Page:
Starfield B. Evaluating the State Children's Health Insurance Program: critical considerations. Annu Rev Public Health. 2000;21:569-585. http://www.ncbi.nlm.nih.gov/htbin-post/Entrez/query?db=m&form=6&Dopt=r&u...

Leape L. Unnecessary surgery. Annu Rev Public Health. 1992;13:363-383. http://www.ncbi.nlm.nih.gov/htbin-post/Entrez/query?db=m&form=6&Dopt=r&u...

Phillips D, Christenfeld N, Glynn L. Increase in US medication-error deaths between 1983 and 1993. Lancet. 1998;351:643-644. http://www.ncbi.nlm.nih.gov/htbin-post/Entrez/query?db=m&form=6&Dopt=r&u...

Weingart SN, Wilson RM, Gibberd RW, Harrison B. Epidemiology and medical error. BMJ. 2000;320:774-777. http://www.ncbi.nlm.nih.gov/htbin-post/Entrez/query?db=m&form=6&Dopt=r&u...

Guyer B, Hoyert D, Martin J, Ventura S, MacDorman M, Strobino D. Annual summary of vital statistics 1998. Pediatrics. 1999;104:1229-1246. http://www.ncbi.nlm.nih.gov/htbin-post/Entrez/query?db=m&form=6&Dopt=r&u...

Harrold LR, Field TS, Gurwitz JH. Knowledge, patterns of care, and outcomes of care for generalists and specialists. J Gen Intern Med. 1999;14:499-511. http://www.ncbi.nlm.nih.gov/htbin-post/Entrez/query?db=m&form=6&Dopt=r&u...

Holland E, Degruy F. Drug-Induced Disorders - November 1, 1997 - American Family Physician "...more than 1 million patients are injured while in the hospital and approximately 180,000 die because of these injuries." http://www.aafp.org/afp/971101ap/holland.html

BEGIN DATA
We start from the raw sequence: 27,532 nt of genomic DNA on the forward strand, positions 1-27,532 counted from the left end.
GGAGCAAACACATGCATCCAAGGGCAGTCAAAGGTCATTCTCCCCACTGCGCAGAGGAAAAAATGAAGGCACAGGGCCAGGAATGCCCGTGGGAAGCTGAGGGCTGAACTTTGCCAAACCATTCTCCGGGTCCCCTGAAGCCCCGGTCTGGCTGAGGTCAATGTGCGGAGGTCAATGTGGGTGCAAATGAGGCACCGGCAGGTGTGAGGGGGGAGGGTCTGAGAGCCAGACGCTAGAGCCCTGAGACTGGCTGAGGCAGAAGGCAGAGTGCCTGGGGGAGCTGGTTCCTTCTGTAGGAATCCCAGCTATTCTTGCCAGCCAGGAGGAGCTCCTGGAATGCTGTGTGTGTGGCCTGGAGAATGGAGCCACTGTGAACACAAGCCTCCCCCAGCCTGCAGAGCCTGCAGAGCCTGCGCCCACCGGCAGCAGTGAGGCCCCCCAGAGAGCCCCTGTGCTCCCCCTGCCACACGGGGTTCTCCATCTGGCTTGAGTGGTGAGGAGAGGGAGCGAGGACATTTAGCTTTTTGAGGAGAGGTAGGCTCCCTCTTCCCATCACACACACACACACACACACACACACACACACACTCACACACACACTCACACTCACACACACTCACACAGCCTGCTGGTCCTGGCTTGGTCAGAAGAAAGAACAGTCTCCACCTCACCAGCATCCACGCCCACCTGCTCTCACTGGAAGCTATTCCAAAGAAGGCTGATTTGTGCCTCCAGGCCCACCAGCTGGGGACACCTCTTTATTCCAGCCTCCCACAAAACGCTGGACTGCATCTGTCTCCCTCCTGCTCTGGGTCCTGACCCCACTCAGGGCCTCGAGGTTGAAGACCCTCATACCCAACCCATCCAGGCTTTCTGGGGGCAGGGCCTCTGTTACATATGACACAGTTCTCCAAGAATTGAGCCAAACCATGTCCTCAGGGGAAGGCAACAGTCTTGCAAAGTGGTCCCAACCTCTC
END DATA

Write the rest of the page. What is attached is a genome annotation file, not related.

FDA advisers tied to industry

An article by Dennis Cauchon, the USA TODAY Newspaper

Sept. 25, 2000

According to a USA Today study, more than half of the experts hired to advise the government on the safety and effectiveness of medicine have financial relationships with the pharmaceutical companies that will be helped or hurt by their decisions. These experts are hired to advise the Food and Drug Administration on which medicines should be approved for sale, what the warning labels should say and how studies of drugs should be designed. The experts are supposed to be independent, but USA TODAY found that 54% of the time, they have a direct financial interest in the drug or topic they are asked to evaluate. These conflicts include helping a pharmaceutical company develop a medicine, then serving on an FDA advisory committee that judges the drug.

The conflicts typically include stock ownership, consulting fees or research grants.

Federal law generally prohibits the FDA from using experts with financial conflicts of interest, but according to the article, the FDA has waived the restriction more than 800 times since 1998.

These pharmaceutical experts, about 300 on 18 advisory committees, make decisions that affect the health of millions of Americans and billions of dollars in drugs sales. With few exceptions, the FDA follows the committees' advice.

The FDA reveals when financial conflicts exist, but it has kept details secret since 1992, so it is not possible to determine the amount of money or the drug company involved.

A USA Today analysis of financial conflicts at 159 FDA advisory committee meetings from Jan. 1, 1998, through last June 30 found:

At 92% of the meetings, at least one member had a financial conflict of interest.

At 55% of meetings, half or more of the FDA advisers had conflicts of interest.

Conflicts were most frequent at the 57 meetings when broader issues were discussed: 92% of members had conflicts.

At the 102 meetings dealing with the fate of a specific drug, 33% of the experts had a financial conflict.

"The best experts for the FDA are often the best experts to consult with industry," says FDA senior associate commissioner Linda Suydam, who is in charge of waiving conflict-of-interest restrictions. But Larry Sasich of Public Citizen, an advocacy group, says, "The industry has more influence on the process than people realize."

FDA Conflict-of-Interest continued: